Pakistan’s port city, once a centre of cosmopolitanism, had been in cultural decline over the decades. Its theatre was shadow of its vigorous past, laws ruled out alcohol and Indian films, and a violent era saw almost unabated killings. Much of it has changed today. Some of the lost cultural space has been reclaimed, especially for the privileged classes.
TEXT AND PHOTOGRAPHS BY SABA IMTIAZ
ILLUSTRATION BY DEEPAK
On Saturday nights, the head waiter at Xander’s Café placates people waiting to be seated. The café doesn’t take reservations and it can take up to 20 minutes to get a coveted table on the weekend. Surreptitiously wrapped bottles of alcohol, procured from the city’s bootleggers, rest on some tables along with Chanel bags. On most days, those dining appear to have been transplanted straight out of the society pages: scions of landholding families, politicians, models, designers and media barons. The same faces are spotted again the next afternoon, sporting oversized sunglasses and taking in a selection of eggs for brunch.
Xander’s Café is the newest addition to Karachi’s roster of restaurants, coffee shops and shisha cafés. It is the current favorite of the upper echelon of society who can afford to pay up to `1,200 per head for a meal—popular dishes include mini-burgers, gourmet pizza and a prawn salad—and buy from bootleggers whose prices start at `1,800 for Absolut Vodka and Australian wine.
Halfway across town, the city’s first 3D cinema, Atrium, is showing several latest films including Bol Bachchan, The Amazing Spider-Man and Ice-Age: 4. Cocktail, the latest Bollywood release starring Saif Ali Khan and Deepika Padukone, is fully booked throughout its opening weekend.
Atrium begins screening films at 10 a.m. and as the hours tick by, the queues increase. With boxes of caramel popcorn and plates of nachos in tow, people head into the cinema halls. There’s a bustling food court nearby which is packed after film shows.
The late night shows are among the most popular. On FourSquare.com, Cinnabon offers a special deal that is only available for users who check-in to the website after 11 p.m.
Atrium Cinema is in Saddar, one of the oldest areas of Karachi. Down the road is Cafe Subhani, among the few Iranian restaurants that have survived in the city, which serves up a mix of succulent kebabs over a bed of rice, with butter slowly melting on top. In pre-partition Karachi, Victoria buggies trundled down the streets. Today a few remain for the curious out-of-towner to take a short trip through the area, while some are hired by families in the neighborhood to take children to the old missionary-run schools. Opposite Atrium is Zainab Market, one of the city’s most popular shopping markets for western clothes.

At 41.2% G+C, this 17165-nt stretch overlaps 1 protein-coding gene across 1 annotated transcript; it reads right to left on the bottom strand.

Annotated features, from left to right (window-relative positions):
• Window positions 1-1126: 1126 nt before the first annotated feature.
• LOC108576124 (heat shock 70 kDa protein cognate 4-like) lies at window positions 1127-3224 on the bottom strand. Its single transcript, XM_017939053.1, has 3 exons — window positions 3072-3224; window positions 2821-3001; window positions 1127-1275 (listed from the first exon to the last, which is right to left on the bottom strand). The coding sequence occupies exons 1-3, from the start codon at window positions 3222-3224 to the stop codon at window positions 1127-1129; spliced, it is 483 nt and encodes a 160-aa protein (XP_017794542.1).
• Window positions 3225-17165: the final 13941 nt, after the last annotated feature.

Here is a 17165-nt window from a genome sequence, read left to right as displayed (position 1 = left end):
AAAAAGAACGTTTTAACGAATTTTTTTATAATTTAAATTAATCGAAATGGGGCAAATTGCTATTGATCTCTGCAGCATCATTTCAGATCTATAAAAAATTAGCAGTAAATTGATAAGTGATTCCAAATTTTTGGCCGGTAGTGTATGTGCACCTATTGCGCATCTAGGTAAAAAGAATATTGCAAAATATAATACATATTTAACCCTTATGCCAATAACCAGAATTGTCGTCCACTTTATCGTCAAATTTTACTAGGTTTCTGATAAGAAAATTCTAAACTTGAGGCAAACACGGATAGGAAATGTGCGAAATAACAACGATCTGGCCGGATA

One store stocks Zara and Mango jeans that were originally meant for export. Pashmina shawls, leather jackets and intricately embroidered cushion covers are sold year around at others. Fur traders occupy the first floor of the plaza, hawking secondhand fur coats brought in from the former Soviet states.
When Atrium opened, it had all the odds stacked against it. The area didn’t have any parking spots, it was considered “too far away” for the clientele it was targeting, and was in a decidedly “not posh” area. While the city’s older cinema district is a short drive away, few of the well-heeled families who are now regulars at Atrium ventured there because the cinemas had become seedier, mostly showed Urdu and Punjabi films, and looked run down. But the success of Atrium proved that for a quality viewing experience, people would drive to an area they may have earlier turned their noses up at.
After the import of Bollywood and Hollywood films began in earnest in 2008, the few cinemas left in the city (several were torn down to make way for shopping plazas) realised that better times were in the offing.
Nishat was one of the few cinemas that had survived the purge. To cater to the post-2008 wave of cinemagoers, it put in a new sound system, plush seats and improved security and cleanliness. Tickets are priced cheaply compared to Atrium and it has no restrictions on bringing snacks and allows children of all ages as well as single men. Traditional vendors make a killing during intermission by selling ice cream, crisps, popcorn and soft drinks in the aisles.
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